This will surely win the approval of some fundamentalist Christians. Mind you, it will also inevitably arouse the hostility of the Islamic world, but then the government has presumably done its sums and is prepared to write off any loss of support from local Muslims.

Silencing critics

Meanwhile the Federal government has stepped-up efforts to silence critics and opposition to its refugee policies.

South Australian police donned full riot gear and baton-charged demonstrators at Baxter Detention Centre last weekend. The ferocity of the attacks left dozens injured and 16 protestors were arrested. Police also confiscated kites and burst balloons that were tied to a sign reading “Freedom”.

Amid an outcry of “overkill” the South Australian Assistant Police Commissioner said protestors had been warned not to fly kites as the area was “restricted airspace”, and said police “acted with a lot of restraint”.

In another development, Attorney General (and former Immigration Minister) Phillip Ruddock announced new legislation which will fine lawyers who bring refugee cases before the courts that the government deems to have “no merit”.

There will also be a series of checks of asylum seekers’ cases allowing the government to weed out cases before they reach court.

Mr Ruddock told Channel 9’s Sunday program: “One of the reasons that some people remain in detention for very long periods of time is the considerable backlog in our courts of migration matters”. He said many cases were “being brought merely to gain time for people who otherwise would be required to leave Australia”.

On the proposed fines for lawyers fighting the cases Mr Ruddock said, “It means than advocates bringing cases that they know are non-meritorious will be exposed to some potential penalty by the court”.

The legislation allows open slather for the government to use the legislation to terrorise lawyers from appearing in court as it does not define “non-meritorious” and proposes no cap on the amount of the fines imposed on the lawyer.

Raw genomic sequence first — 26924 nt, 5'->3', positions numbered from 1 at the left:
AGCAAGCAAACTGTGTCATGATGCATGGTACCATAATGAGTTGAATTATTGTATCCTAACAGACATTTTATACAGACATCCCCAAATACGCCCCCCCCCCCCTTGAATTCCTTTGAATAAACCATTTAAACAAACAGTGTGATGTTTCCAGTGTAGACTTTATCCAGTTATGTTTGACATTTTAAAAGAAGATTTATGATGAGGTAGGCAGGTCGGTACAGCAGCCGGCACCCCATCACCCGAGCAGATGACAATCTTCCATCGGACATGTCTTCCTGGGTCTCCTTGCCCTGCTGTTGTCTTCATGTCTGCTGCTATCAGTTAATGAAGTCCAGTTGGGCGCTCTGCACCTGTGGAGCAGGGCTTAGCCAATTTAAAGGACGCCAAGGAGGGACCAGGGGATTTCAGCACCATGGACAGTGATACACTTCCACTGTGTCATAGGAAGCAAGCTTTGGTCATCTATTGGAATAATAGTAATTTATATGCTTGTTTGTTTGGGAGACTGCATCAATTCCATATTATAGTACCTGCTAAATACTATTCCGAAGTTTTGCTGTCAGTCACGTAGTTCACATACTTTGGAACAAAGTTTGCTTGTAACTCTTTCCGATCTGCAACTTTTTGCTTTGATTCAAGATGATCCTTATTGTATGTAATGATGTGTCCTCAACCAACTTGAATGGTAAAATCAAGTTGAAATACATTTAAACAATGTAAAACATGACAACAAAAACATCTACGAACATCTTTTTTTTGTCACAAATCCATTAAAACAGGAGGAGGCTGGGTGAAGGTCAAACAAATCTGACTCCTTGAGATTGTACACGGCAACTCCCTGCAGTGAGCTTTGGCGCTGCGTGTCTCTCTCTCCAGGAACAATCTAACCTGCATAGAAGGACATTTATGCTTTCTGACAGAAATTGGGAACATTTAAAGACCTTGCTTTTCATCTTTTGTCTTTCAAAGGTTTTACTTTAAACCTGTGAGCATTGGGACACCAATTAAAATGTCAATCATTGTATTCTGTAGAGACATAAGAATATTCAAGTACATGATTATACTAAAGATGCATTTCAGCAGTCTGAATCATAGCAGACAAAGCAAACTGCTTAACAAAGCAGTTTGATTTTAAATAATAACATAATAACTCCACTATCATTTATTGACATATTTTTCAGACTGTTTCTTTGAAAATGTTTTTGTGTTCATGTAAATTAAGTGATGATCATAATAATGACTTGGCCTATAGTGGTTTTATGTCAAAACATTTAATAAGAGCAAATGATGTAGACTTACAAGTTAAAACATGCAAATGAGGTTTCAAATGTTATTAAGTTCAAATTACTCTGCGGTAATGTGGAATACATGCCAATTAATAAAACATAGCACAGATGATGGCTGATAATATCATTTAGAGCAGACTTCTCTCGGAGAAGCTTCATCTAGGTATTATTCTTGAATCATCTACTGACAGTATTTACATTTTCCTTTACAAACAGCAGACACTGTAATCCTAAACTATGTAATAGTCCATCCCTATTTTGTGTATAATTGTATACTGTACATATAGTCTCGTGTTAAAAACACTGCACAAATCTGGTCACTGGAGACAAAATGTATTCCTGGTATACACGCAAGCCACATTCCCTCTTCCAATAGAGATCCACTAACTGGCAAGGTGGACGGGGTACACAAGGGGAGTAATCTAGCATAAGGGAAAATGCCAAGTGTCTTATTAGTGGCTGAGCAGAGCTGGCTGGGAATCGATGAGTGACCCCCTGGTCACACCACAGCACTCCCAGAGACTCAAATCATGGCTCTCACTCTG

Reprieve for seized children

In this grim picture there is one small bit of light. Two of the six children recently removed by force from Sydney schools (see last week’s Guardian) have been given a reprieve. The children’s mother was deemed to have violated visa requirements when she returned from South Korea recently. The Immigration Department therefore incarcerated her and took the children to join her at Villawood Detention Centre pending their enforced return to Seoul.

However, the Federal Court subsequently granted a temporary injunction against their deportation. The girl, six-year-old Janie Whang, was born here and her 11-year-old brother Ian came here as a baby. In a welcome example of both humanity and sanity, the court decreed that both were in effect Australian.

However, their future is by no means clear. They are still held at Villawood, and the Department rigidly maintains that “a person who has no right to stay in Australia is expected to depart as soon as practical.”

The Howard government is claiming to have softened its asylum seeker position, as demonstrated by its new policy concerning three-year detainees. But is it really a change of heart? Judging by the extra legal traps it is setting for asylum seekers and their lawyers and the heavy handed treatment it endorses against protestors, the answer is a resounding “NO”.